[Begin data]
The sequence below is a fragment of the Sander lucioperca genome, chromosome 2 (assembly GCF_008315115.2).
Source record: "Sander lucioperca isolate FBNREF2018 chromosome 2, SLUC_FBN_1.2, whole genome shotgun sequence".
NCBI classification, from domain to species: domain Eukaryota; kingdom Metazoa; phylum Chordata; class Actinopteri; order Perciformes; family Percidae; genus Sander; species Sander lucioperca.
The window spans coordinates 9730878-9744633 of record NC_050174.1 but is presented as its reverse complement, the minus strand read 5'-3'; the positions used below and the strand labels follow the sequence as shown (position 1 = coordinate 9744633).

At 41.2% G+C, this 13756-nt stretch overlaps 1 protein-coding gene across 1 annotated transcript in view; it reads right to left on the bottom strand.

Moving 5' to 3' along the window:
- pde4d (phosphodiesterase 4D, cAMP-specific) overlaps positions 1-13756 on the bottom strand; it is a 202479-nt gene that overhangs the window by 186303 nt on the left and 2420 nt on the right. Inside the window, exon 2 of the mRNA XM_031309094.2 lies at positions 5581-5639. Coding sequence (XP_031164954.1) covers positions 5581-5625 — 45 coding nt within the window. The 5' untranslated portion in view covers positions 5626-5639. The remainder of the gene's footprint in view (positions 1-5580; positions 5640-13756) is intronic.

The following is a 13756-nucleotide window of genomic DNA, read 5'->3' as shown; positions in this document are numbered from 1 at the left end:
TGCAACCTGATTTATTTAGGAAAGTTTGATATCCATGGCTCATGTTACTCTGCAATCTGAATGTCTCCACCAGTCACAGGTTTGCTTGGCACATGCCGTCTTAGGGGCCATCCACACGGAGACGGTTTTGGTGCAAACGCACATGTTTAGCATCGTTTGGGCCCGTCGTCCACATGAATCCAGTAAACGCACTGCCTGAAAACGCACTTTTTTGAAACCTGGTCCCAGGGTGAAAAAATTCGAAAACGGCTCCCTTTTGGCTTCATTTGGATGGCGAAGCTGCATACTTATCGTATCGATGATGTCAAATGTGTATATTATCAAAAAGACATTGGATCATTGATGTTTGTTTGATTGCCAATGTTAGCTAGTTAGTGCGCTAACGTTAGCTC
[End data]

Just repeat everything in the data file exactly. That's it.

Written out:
The sequence below is a fragment of the Sander lucioperca genome, chromosome 2 (assembly GCF_008315115.2).
Source record: "Sander lucioperca isolate FBNREF2018 chromosome 2, SLUC_FBN_1.2, whole genome shotgun sequence".
NCBI classification, from domain to species: domain Eukaryota; kingdom Metazoa; phylum Chordata; class Actinopteri; order Perciformes; family Percidae; genus Sander; species Sander lucioperca.
The window spans coordinates 9730878-9744633 of record NC_050174.1 but is presented as its reverse complement, the minus strand read 5'-3'; the positions used below and the strand labels follow the sequence as shown (position 1 = coordinate 9744633).

At 41.2% G+C, this 13756-nt stretch overlaps 1 protein-coding gene across 1 annotated transcript in view; it reads right to left on the bottom strand.

Moving 5' to 3' along the window:
- pde4d (phosphodiesterase 4D, cAMP-specific) overlaps positions 1-13756 on the bottom strand; it is a 202479-nt gene that overhangs the window by 186303 nt on the left and 2420 nt on the right. Inside the window, exon 2 of the mRNA XM_031309094.2 lies at positions 5581-5639. Coding sequence (XP_031164954.1) covers positions 5581-5625 — 45 coding nt within the window. The 5' untranslated portion in view covers positions 5626-5639. The remainder of the gene's footprint in view (positions 1-5580; positions 5640-13756) is intronic.

The following is a 13756-nucleotide window of genomic DNA, read 5'->3' as shown; positions in this document are numbered from 1 at the left end:
TGCAACCTGATTTATTTAGGAAAGTTTGATATCCATGGCTCATGTTACTCTGCAATCTGAATGTCTCCACCAGTCACAGGTTTGCTTGGCACATGCCGTCTTAGGGGCCATCCACACGGAGACGGTTTTGGTGCAAACGCACATGTTTAGCATCGTTTGGGCCCGTCGTCCACATGAATCCAGTAAACGCACTGCCTGAAAACGCACTTTTTTGAAACCTGGTCCCAGGGTGAAAAAATTCGAAAACGGCTCCCTTTTGGCTTCATTTGGATGGCGAAGCTGCATACTTATCGTATCGATGATGTCAAATGTGTATATTATCAAAAAGACATTGGATCATTGATGTTTGTTTGATTGCCAATGTTAGCTAGTTAGTGCGCTAACGTTAGCTC